Press Association: Politics Pasty

Photo by Uglix on flickr

Hundreds of pasty makers turned out in force and braved torrential downpours today to deliver a petition from half a million people opposing the controversial “pasty tax”.

Donned out in chefs’ hats and white T-shirts emblazoned with “SOS – save our savouries”, around 500 supporters massed outside Downing Street to rally opposition against Chancellor George Osborne’s bid to make hot takeaway snacks subject to 20% VAT.

Mike Holling of the National Association of Master Bakers said the implementation of VAT would cause job losses.

He said: “I’m told by my colleagues in the West Country they envisage job losses – one of the things I want to know is from the HMRC or Treasury … what they envisage. There is a strong suggestion people will lose their jobs and we can ill-afford that at the moment.”

Mark Muncey, chairman of the Cornish Pasty Association, said: “This is a shock tax, a sweeping tax, badly thought-out and badly presented, and it needs to be changed.

“There’ll definitely be job losses. It’s a 20% increase and people can’t afford that.”

The demonstration, organised by high street bakery chain Greggs and the National Association of Master Bakers, drew support from passers-by and motorists who beeped their horns as they drove through Westminster.

Taking a loudhailer, Ken McMeikan, chief executive of Greggs, stood on a step ladder and addressed the protesters, saying they had fought to develop a strong industry which would be badly hit as customers could not afford the VAT introduction.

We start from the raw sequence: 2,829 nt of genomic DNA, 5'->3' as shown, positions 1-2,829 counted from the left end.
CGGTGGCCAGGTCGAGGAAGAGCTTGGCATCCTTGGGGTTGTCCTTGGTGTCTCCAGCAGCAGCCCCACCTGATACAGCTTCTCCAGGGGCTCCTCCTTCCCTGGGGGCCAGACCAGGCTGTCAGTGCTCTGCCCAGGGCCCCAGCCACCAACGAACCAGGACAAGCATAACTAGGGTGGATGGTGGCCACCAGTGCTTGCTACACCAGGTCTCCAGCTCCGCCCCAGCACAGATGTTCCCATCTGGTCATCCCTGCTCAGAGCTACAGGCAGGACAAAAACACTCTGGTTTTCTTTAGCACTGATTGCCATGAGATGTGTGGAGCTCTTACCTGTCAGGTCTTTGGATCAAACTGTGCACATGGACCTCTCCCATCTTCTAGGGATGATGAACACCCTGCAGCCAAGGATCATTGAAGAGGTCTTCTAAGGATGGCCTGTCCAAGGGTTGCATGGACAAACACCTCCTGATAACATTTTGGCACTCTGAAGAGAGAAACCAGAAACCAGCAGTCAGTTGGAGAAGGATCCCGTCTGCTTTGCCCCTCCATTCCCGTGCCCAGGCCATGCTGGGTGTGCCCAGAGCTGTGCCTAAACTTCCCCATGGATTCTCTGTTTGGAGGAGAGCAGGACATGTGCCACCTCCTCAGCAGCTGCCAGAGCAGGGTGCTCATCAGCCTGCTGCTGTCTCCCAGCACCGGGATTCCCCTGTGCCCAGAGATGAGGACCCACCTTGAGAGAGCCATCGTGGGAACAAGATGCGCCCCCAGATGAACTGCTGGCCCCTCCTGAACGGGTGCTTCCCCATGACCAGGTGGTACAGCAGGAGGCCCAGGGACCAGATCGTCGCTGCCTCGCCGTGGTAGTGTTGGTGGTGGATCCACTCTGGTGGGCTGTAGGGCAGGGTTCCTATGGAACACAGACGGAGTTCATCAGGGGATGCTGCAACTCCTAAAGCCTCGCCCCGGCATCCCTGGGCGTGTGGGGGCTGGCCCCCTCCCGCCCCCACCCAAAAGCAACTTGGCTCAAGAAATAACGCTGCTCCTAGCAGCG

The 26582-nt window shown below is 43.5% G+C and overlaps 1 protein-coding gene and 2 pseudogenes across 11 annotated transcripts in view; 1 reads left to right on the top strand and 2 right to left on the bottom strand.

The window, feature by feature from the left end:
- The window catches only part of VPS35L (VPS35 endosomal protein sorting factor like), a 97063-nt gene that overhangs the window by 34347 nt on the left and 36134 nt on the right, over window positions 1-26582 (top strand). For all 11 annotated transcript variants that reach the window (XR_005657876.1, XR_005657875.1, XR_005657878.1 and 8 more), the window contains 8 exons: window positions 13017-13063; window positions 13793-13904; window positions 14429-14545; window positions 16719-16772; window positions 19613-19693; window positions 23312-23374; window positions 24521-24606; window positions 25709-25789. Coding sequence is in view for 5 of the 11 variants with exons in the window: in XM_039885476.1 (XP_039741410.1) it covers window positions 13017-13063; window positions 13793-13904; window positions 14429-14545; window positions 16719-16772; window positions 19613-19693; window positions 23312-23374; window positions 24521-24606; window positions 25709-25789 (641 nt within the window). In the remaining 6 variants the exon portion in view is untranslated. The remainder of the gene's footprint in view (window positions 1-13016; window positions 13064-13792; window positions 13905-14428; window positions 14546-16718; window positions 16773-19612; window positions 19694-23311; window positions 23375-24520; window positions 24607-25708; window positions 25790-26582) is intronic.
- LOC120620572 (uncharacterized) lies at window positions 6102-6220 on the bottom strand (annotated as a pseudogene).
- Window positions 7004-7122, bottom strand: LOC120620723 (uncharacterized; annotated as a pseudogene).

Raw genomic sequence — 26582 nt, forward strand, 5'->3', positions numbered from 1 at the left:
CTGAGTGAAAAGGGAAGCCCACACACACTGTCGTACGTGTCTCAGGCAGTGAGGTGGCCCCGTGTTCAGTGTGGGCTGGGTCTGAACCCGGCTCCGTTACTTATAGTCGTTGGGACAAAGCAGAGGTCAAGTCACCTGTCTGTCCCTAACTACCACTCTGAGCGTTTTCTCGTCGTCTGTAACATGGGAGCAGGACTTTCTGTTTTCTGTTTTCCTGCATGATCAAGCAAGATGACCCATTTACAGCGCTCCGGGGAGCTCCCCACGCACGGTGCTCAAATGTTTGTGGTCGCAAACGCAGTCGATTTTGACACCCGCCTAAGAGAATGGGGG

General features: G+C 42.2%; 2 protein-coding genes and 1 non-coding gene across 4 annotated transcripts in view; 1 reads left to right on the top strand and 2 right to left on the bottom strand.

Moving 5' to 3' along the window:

With the crowd cheering, Mr McMeikan said: “The gravity of the situation that faces our industry must not and cannot be underestimated.

“For generations these bakers have strived to create a bakery industry that is loved by customers for the bakers’ skills, affordability and delicious produce.

“We have to say no to higher prices.”

In driving rain, the baking representatives were joined by Cornish MPs to present the petition, in 21 boxes, at Number 10.

Stephen Gilbert, MP for St Austell and Newquay, said he hoped politicians will today be lured by the taste of an authentic Cornish pasty when he hosts a campaign event in the Houses of Parliament.

The Lib Dem politician was joining forces with the Western Morning News to hand out baked goods in an attempt to garner support.

He said: “Opposition to George Osborne’s proposed ‘pasty tax’ is continuing to grow.

“I urge the Government to listen to the strength of feeling being demonstrated today and review their unworkable and damaging proposal.

“It is simply wrong for the Government to impose a tax on the humble Cornish pasty while luxurious caviar remains tax free. If these plans go ahead, it could result in 400 job cuts and losses to the Cornish economy of £7.5 million.

“My fight in Parliament will not stop until these plans are dropped and I urge everyone to continue to sign the petition.”

Last week a move by Labour to block the tax was defeated despite a revolt by 14 coalition backbenchers – nine Tories and five Liberal Democrats.

The Prime Minister previously told the Commons he understood why “feelings in Cornwall run high on this” but insisted it was unfair that other takeaway food was covered by the tax while pasties were not.

A Treasury spokeswoman said: “The Budget closes loopholes and addresses anomalies to ensure a level playing field.

“In fact, VAT is already paid on over 90% of all hot takeaway food.

“And HMRC estimate that VAT is currently paid on around 40% of hot meat pies, pasties and sausage rolls.”